As I've said many times before, nothing travels faster than the speed of light!

Aug 14, 2020
Superman stands on the Moon, the fastest thing in the universe, super, super, fast (fast enough to seemingly teleport instantaneously point A to point B). With his x-ray vision he spots a piano falling from a window of a ten-story building just about to smash and crush a cat below, an animal he loves dearly (he is a cat lover). Standing on the Moon, he sees the cat still alive and if he moves instantly to the scene, he thinks he will save the cat.

He moves seemingly instantly to the scene, seemingly teleporting instantaneously with no loss of time that can be measured to the scene, only to find the piano has beaten him to the sidewalk and killed the cat. How did that happen with superman speeding so infinitely fast, essentially teleporting instantaneously (for all intents and purposes) from point A on the Moon to point B on Earth? someone might wonder. It happened because the cat on Earth was already dead when superman on the Moon observed it to be alive . . . already dead, at the very instant superman was observing -- per and from the speed of light -- he would have enough time to save it if he traveled infinitely fast to save it. He traveled faster than the speed of light, someone might think wrongly, to the scene (in traveling infinitely fast, but still a bit of time) and was nowhere near fast enough to save the cat.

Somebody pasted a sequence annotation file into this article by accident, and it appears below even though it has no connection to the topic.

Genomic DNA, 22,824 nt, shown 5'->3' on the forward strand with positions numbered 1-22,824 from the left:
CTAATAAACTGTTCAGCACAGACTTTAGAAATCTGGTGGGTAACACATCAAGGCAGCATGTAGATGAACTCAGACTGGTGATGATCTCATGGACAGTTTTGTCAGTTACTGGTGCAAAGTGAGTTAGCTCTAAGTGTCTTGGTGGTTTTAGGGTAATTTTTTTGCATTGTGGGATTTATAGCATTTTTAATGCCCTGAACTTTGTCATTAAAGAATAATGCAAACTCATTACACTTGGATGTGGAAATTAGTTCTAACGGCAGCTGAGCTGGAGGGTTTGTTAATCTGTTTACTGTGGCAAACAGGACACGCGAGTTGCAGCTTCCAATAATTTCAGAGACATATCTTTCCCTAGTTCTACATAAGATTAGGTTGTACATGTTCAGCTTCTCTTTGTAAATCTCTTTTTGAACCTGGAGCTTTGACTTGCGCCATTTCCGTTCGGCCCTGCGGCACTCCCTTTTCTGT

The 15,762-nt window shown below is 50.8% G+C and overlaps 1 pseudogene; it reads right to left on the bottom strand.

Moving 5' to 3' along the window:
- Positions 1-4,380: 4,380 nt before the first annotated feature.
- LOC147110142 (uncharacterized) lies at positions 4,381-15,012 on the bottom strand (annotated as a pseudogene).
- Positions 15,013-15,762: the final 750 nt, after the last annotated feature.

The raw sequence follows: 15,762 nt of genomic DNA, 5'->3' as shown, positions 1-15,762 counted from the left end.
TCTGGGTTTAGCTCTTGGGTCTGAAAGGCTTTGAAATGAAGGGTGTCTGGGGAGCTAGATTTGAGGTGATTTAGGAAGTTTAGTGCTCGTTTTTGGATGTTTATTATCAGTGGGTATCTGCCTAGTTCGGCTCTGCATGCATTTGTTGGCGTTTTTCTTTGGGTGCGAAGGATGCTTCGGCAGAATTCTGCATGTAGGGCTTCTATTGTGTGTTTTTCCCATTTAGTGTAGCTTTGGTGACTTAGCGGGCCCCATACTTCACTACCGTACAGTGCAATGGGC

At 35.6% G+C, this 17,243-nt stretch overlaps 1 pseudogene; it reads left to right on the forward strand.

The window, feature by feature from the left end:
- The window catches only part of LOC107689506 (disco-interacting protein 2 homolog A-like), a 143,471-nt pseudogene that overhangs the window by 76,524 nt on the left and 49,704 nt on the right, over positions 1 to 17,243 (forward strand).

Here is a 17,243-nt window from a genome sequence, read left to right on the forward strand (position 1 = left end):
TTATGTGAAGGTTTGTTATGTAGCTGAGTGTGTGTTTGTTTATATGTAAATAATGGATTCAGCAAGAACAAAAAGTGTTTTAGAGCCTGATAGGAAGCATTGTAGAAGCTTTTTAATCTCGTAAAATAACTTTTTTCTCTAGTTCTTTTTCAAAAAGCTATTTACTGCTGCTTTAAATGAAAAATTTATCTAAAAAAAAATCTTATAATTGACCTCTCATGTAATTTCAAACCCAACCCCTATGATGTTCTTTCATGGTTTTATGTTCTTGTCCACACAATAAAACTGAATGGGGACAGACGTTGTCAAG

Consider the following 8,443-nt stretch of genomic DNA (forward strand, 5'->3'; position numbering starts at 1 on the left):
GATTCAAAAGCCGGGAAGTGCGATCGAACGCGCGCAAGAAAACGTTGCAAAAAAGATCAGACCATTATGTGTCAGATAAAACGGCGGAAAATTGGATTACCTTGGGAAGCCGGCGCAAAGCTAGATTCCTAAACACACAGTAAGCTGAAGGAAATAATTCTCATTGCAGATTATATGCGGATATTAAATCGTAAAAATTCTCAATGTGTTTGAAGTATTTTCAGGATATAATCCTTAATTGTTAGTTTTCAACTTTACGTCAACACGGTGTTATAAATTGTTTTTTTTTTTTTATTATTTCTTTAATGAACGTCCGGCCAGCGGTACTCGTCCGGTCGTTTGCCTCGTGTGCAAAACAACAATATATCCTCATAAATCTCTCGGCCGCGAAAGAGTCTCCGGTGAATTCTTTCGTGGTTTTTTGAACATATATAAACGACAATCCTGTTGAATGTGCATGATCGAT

Any travel, any travel at all, even at the smallest fraction of a second, a split second, from anywhere in the universe to anywhere else in the universe, even a billion, ten billion, light years apart, is no travel faster than the speed of light. Traveling histories, ascending universes' light-time histories, any point A in a universe to any unobserved and unobservable real-time point B ('dark' 0-point real-time to 'dark' 0-point real-time) whatsoever in a universe, however fast the travel, is never faster than the speed of light. Just to move period is to travel a history, forward a history, ascend a light-time history point to point in the universe, never traveling faster than the speed of light.

To accelerate to the speed of light is to accelerate toward or into black hole's mass gravity. An ultimately final arrival in a bad situation of gravity (black hole) . . . and an "ultimately final arrival" that is always a localized event, occurring in a closed or closing acceleration system whether the accelerator at Cern, or the black hole center of the Milky Way Galaxie.
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